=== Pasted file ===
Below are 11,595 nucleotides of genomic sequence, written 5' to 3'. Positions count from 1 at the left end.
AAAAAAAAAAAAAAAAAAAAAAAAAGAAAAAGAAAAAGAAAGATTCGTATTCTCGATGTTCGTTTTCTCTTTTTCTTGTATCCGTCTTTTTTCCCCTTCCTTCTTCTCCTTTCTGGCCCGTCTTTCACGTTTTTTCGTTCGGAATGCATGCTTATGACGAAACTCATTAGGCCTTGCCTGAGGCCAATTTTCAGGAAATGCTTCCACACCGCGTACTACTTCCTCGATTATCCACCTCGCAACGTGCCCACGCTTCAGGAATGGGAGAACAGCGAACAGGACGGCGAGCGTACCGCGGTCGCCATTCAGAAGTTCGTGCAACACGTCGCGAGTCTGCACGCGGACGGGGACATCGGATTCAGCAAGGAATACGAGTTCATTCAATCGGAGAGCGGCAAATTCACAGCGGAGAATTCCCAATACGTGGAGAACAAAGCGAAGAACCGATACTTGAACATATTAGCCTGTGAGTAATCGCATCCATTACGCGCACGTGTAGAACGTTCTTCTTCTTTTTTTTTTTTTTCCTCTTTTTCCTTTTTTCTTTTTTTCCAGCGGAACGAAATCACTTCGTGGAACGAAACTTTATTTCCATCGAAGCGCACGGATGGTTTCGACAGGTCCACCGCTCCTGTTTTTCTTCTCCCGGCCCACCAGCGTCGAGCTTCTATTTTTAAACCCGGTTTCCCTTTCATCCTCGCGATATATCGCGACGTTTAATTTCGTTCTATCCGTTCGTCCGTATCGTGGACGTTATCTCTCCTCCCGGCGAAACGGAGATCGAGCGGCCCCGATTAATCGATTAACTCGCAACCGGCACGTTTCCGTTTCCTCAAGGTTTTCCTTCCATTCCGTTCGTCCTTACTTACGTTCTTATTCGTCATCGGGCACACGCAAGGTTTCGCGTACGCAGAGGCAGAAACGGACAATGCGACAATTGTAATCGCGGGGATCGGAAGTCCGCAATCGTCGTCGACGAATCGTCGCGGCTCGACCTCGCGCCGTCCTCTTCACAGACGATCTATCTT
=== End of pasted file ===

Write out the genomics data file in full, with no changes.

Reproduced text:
Below are 11,595 nucleotides of genomic sequence, written 5' to 3'. Positions count from 1 at the left end.
AAAAAAAAAAAAAAAAAAAAAAAAAGAAAAAGAAAAAGAAAGATTCGTATTCTCGATGTTCGTTTTCTCTTTTTCTTGTATCCGTCTTTTTTCCCCTTCCTTCTTCTCCTTTCTGGCCCGTCTTTCACGTTTTTTCGTTCGGAATGCATGCTTATGACGAAACTCATTAGGCCTTGCCTGAGGCCAATTTTCAGGAAATGCTTCCACACCGCGTACTACTTCCTCGATTATCCACCTCGCAACGTGCCCACGCTTCAGGAATGGGAGAACAGCGAACAGGACGGCGAGCGTACCGCGGTCGCCATTCAGAAGTTCGTGCAACACGTCGCGAGTCTGCACGCGGACGGGGACATCGGATTCAGCAAGGAATACGAGTTCATTCAATCGGAGAGCGGCAAATTCACAGCGGAGAATTCCCAATACGTGGAGAACAAAGCGAAGAACCGATACTTGAACATATTAGCCTGTGAGTAATCGCATCCATTACGCGCACGTGTAGAACGTTCTTCTTCTTTTTTTTTTTTTTCCTCTTTTTCCTTTTTTCTTTTTTTCCAGCGGAACGAAATCACTTCGTGGAACGAAACTTTATTTCCATCGAAGCGCACGGATGGTTTCGACAGGTCCACCGCTCCTGTTTTTCTTCTCCCGGCCCACCAGCGTCGAGCTTCTATTTTTAAACCCGGTTTCCCTTTCATCCTCGCGATATATCGCGACGTTTAATTTCGTTCTATCCGTTCGTCCGTATCGTGGACGTTATCTCTCCTCCCGGCGAAACGGAGATCGAGCGGCCCCGATTAATCGATTAACTCGCAACCGGCACGTTTCCGTTTCCTCAAGGTTTTCCTTCCATTCCGTTCGTCCTTACTTACGTTCTTATTCGTCATCGGGCACACGCAAGGTTTCGCGTACGCAGAGGCAGAAACGGACAATGCGACAATTGTAATCGCGGGGATCGGAAGTCCGCAATCGTCGTCGACGAATCGTCGCGGCTCGACCTCGCGCCGTCCTCTTCACAGACGATCTATCTT